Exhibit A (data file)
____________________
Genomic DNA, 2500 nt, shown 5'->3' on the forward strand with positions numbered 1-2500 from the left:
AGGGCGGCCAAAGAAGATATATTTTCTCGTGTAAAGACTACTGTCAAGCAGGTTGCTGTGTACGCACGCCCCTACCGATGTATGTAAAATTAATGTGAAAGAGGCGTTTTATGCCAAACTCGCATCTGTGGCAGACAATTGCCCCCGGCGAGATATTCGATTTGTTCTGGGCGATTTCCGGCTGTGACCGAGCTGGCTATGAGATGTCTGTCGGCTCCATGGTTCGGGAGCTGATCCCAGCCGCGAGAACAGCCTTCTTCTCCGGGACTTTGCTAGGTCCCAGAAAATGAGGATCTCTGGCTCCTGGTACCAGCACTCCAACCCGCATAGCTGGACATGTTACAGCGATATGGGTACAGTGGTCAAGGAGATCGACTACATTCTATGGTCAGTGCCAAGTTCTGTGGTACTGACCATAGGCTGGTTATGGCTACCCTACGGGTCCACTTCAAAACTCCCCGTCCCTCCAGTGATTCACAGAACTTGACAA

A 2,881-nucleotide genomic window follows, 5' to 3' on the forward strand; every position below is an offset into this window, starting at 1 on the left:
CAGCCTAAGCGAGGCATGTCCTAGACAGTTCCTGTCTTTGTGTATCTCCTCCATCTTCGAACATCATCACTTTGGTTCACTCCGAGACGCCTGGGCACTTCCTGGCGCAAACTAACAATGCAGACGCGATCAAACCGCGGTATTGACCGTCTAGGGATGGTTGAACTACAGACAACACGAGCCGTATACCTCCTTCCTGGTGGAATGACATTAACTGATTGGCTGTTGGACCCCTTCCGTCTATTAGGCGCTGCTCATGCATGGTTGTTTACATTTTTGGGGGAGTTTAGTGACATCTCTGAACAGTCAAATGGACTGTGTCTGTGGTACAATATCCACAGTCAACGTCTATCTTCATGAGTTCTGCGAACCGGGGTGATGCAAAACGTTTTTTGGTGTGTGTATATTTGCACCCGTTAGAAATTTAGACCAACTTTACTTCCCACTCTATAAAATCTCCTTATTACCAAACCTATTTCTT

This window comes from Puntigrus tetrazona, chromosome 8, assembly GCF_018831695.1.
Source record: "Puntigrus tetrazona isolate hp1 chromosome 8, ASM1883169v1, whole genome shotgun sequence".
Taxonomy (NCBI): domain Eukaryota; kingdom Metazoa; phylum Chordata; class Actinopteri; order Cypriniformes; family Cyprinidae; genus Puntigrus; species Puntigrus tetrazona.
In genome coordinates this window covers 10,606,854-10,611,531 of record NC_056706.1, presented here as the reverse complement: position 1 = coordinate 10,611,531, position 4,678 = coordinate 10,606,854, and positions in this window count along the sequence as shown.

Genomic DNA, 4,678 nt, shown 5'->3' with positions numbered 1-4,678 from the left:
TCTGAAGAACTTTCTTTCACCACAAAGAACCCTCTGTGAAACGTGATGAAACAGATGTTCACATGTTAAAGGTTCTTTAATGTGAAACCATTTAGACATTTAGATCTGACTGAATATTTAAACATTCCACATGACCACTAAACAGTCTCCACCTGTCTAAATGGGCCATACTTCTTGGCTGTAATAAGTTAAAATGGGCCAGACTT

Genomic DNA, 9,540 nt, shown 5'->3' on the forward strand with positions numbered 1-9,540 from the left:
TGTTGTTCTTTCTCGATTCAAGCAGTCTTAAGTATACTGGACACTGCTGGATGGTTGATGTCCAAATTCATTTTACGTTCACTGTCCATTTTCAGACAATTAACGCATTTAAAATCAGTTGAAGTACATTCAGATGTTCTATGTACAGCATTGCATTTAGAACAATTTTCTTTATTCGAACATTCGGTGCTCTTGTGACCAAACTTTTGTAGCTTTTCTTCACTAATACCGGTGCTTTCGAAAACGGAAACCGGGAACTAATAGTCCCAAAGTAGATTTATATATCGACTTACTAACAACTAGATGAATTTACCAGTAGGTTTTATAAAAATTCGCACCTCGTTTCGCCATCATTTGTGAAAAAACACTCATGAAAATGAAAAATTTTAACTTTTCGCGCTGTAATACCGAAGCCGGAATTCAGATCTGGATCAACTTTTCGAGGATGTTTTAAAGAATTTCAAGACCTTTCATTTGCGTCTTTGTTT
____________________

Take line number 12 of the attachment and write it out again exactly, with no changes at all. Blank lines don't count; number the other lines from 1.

TGTTGTTCTTTCTCGATTCAAGCAGTCTTAAGTATACTGGACACTGCTGGATGGTTGATGTCCAAATTCATTTTACGTTCACTGTCCATTTTCAGACAATTAACGCATTTAAAATCAGTTGAAGTACATTCAGATGTTCTATGTACAGCATTGCATTTAGAACAATTTTCTTTATTCGAACATTCGGTGCTCTTGTGACCAAACTTTTGTAGCTTTTCTTCACTAATACCGGTGCTTTCGAAAACGGAAACCGGGAACTAATAGTCCCAAAGTAGATTTATATATCGACTTACTAACAACTAGATGAATTTACCAGTAGGTTTTATAAAAATTCGCACCTCGTTTCGCCATCATTTGTGAAAAAACACTCATGAAAATGAAAAATTTTAACTTTTCGCGCTGTAATACCGAAGCCGGAATTCAGATCTGGATCAACTTTTCGAGGATGTTTTAAAGAATTTCAAGACCTTTCATTTGCGTCTTTGTTT